Art & Art History
High Profiles: Graduates of the UIC School of Art and Design
400 South Peoria Street, Chicago, IL 60607
Annette Barbier, Joann Carson, Arturo Cubacub, Anita David, Nancy Davidson, David Helm, Hartja Petrauskas, Michael Peven, Corey Postiglione, Gordon Powell, Edward Rankus, Matt Reed, and Daniel Smajo-Ramirez
High Profiles: Graduates of the UIC School of Art and Design presented works by thirteen artists, all alumni of the UIC School of Art and Design. Featuring recent paintings, drawings, sculptures, installations, and videotapes, this was the first exhibition to highlight the outstanding achievements of the UIC artist graduates who attended school here between 1967 and 1985. Curated by artist Mary Min (1972 BA), High Profiles featured very recent graduates as well as those receiving the first degrees granted by the School This group has garnered prestigious prizes and awards, including two Rome prizes and numerous Illinois Arts Council Individual Artists Grants, as well as impressive exhibition histories.
While works in High Profiles testified to the artists ’ diverse sensibilities, several unifying themes emerged. Foremost was the love of materials and the will to experiment instilled by the UIC art curriculum. The UIC has long been associated with abstract strains in Chicago art. And, indeed, High Profiles included eloquent examples of non-objective art, such as Daniel Smajo-Ramirez’s austere black and gray diptych and Nancy Davidson’s patterned markings on paper and canvas. Matt Reed, though using the figure in his small, nearly monochrome paintings, explores formal problems seated in geometry, as does Corey Postiglione in a number of his drawings.
Joann Carson, who delights in crossing the boundaries between painting, sculpture, and collage, presented the antithesis of austere abstraction in her playful, ambitiously scaled reliefs, which combine illusionistic drawing with “real” objects. Michael Peven irreverently scratches and cuts into his color photographs, even adding fish hooks and novelty eyes to enliven his comments on the American vernacular. Marija Petrauskas, a photographer, created large-scale installations. David Helm, using projections and celebrity photographs, is also an active creator of installation art.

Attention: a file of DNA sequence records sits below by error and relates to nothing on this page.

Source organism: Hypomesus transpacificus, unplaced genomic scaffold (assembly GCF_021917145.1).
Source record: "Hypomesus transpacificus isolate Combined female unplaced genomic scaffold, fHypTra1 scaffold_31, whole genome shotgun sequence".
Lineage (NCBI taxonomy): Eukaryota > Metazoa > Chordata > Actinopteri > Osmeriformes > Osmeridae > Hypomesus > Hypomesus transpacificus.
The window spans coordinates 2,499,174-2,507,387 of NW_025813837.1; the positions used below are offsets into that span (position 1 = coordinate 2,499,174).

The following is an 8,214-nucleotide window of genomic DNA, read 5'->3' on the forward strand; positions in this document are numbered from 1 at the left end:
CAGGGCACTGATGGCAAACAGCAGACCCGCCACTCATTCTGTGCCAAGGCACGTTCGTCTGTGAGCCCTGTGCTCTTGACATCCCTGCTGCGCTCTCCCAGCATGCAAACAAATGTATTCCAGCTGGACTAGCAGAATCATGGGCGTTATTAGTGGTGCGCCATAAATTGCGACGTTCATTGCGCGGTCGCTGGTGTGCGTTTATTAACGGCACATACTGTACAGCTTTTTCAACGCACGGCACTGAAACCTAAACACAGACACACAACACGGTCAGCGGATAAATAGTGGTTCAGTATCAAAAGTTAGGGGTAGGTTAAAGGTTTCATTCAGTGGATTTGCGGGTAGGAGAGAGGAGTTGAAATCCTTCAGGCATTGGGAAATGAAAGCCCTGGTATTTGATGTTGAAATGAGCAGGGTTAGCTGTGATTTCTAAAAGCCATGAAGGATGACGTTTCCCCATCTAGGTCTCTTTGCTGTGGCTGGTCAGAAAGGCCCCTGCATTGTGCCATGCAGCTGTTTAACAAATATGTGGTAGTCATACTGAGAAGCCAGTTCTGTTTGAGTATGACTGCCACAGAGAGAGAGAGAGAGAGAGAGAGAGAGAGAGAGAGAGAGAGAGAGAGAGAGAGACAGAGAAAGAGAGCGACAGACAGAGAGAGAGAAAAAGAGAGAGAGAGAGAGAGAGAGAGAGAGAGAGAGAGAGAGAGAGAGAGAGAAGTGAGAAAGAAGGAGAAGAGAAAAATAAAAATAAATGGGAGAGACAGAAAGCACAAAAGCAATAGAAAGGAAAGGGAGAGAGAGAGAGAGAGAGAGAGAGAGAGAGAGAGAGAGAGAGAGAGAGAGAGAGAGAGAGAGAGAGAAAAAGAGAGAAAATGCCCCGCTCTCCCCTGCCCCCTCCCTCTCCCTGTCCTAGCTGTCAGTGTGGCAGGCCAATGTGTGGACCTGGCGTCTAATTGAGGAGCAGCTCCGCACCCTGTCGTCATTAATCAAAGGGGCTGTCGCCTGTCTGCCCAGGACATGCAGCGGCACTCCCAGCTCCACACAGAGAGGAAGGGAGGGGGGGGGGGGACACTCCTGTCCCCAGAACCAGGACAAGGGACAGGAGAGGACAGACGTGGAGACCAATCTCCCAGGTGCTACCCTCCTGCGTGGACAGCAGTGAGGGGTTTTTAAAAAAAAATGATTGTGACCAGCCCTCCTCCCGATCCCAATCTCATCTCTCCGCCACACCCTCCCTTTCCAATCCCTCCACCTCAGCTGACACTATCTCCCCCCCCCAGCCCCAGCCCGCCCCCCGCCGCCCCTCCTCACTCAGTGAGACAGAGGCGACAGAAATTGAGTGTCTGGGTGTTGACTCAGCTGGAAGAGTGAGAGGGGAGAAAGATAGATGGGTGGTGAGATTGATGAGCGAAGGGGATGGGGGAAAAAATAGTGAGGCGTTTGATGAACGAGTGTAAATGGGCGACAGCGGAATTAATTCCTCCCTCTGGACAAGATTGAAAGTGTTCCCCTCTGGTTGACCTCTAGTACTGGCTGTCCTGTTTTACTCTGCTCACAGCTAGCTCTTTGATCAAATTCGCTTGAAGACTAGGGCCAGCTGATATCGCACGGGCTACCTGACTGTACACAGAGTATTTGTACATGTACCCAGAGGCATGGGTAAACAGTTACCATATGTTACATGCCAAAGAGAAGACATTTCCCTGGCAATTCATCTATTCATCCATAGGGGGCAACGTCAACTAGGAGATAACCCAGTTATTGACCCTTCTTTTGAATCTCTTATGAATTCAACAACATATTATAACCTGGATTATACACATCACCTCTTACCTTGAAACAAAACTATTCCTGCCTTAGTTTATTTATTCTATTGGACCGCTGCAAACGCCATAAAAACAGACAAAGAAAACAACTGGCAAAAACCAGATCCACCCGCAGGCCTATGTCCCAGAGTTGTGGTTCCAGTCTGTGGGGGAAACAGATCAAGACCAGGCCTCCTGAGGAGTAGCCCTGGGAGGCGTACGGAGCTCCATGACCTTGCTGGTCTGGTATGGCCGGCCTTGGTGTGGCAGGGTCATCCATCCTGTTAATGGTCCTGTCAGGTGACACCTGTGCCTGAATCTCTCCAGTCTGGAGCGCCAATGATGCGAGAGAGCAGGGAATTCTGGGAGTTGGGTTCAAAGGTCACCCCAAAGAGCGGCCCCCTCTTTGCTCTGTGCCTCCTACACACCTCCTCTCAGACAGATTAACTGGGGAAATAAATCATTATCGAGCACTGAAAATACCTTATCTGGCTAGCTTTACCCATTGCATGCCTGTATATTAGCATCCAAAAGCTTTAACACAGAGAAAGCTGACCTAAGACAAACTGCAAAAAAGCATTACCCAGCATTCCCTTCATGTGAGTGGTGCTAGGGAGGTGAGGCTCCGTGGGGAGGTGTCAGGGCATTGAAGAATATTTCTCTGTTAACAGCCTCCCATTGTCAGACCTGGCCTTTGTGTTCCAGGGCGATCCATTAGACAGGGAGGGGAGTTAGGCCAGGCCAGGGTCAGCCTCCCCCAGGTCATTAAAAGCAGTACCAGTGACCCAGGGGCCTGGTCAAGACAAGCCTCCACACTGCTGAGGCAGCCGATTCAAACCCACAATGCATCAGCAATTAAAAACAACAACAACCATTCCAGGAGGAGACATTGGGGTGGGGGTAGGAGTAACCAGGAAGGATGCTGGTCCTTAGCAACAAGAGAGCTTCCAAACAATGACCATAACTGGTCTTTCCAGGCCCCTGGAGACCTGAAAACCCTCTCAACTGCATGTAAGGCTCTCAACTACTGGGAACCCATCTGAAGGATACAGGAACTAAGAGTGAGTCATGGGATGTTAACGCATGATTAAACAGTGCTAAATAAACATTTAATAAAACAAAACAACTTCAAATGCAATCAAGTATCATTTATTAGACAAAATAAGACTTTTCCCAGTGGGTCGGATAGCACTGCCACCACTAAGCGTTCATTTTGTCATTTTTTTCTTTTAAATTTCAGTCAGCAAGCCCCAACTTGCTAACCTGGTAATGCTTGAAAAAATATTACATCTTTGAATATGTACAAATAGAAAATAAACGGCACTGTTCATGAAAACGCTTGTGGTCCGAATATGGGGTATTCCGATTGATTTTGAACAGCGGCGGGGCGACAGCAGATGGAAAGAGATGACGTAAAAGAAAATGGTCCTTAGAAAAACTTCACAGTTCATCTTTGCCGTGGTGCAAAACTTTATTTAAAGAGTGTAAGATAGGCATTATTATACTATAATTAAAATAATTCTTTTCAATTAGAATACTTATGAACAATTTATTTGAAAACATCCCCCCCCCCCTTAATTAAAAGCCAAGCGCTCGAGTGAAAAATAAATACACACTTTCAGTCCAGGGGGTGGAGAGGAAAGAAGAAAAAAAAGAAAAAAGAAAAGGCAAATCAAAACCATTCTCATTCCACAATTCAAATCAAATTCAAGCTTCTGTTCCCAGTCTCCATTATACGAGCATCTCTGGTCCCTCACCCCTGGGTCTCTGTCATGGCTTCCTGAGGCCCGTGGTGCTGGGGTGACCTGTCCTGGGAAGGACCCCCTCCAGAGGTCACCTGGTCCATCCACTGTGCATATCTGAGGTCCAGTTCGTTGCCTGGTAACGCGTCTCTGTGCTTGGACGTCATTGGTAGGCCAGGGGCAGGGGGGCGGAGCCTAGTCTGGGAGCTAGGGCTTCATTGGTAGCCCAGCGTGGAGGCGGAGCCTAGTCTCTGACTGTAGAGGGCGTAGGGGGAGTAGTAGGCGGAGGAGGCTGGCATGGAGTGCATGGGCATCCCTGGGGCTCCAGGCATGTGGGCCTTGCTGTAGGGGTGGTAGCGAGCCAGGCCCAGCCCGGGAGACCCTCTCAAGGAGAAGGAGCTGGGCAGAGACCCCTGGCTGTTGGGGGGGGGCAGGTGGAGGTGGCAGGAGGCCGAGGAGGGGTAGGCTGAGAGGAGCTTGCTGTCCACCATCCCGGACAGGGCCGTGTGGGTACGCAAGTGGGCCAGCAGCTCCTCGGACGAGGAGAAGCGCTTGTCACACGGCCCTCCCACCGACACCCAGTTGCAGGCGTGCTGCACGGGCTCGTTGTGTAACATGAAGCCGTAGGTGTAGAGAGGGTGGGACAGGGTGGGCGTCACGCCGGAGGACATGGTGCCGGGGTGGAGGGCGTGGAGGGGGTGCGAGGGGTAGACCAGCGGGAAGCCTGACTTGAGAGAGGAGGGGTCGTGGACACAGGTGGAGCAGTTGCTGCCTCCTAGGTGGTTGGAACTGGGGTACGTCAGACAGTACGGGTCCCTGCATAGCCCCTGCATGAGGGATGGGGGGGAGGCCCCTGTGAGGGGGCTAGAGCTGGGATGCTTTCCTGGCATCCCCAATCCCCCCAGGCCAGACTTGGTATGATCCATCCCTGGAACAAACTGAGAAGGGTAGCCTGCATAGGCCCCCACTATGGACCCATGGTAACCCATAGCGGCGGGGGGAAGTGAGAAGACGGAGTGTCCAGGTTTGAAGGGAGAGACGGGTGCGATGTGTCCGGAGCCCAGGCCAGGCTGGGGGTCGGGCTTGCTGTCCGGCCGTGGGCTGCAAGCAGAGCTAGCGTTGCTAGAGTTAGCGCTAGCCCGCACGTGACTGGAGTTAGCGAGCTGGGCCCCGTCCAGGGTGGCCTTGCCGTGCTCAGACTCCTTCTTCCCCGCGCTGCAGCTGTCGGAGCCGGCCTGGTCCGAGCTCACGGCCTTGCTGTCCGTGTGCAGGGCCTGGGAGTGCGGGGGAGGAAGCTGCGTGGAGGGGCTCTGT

The video program, featuring two to three short tapes by Annette Barbier, Arturo Cubacub, and Edward Rankus, was one of the strongest components of the exhibition.
While the UIC School of Art and Design was a relatively new Chicago training ground for artists, it produced numerous highly dedicated and accomplished professional artists early on. High Profiles provided an opportunity to study the impact of 1968 on the UIC campus on the local art scene. This exhibition also highlighted the latest wave of Near Westside development – evident in the renovations of office and residential buildings all around Gallery 400, the opening of Presidential Towers nearby, and the groundbreaking for UIC dormitories across the Eisenhower Expressway from the gallery. Most importantly, this exhibition demonstrated the wide-ranging activities of artists grounded in the fundamentals of their crafts at the UIC.
A catalog accompanied the exhibition.
Mary Min’s deep involvement with the Chicago art community is long-standing. She has distinguished herself both as an artist and a leader in local not-for-profit, artist-run organizations. Min has maintained a consistent exhibition record as a sculptural installation artist. Among significant group shows are: The Mile of Sculpture 1980, 1983; sponsored by Klein and Young/Hoffman Galleries; What Artists Have to Say About Nuclear War 1983, Nexus Gallery, Atlanta; Group Invitational 1978, Wustum Museum of Fine Arts, Racine, WI; and the Illinois State Museum Invitational 1975, Springfield, IL. Min worked as Executive Director of the Randolph Street Gallery and was a founding member of A.R.C. Gallery, where she served in various capacities. The Illinois Art Council named Min a member of the Visual Arts Advisory Board. Min graduated from the University of Illinois at Chicago School of Art and Design in 1972 and received an MFA from the Art Institute of Chicago.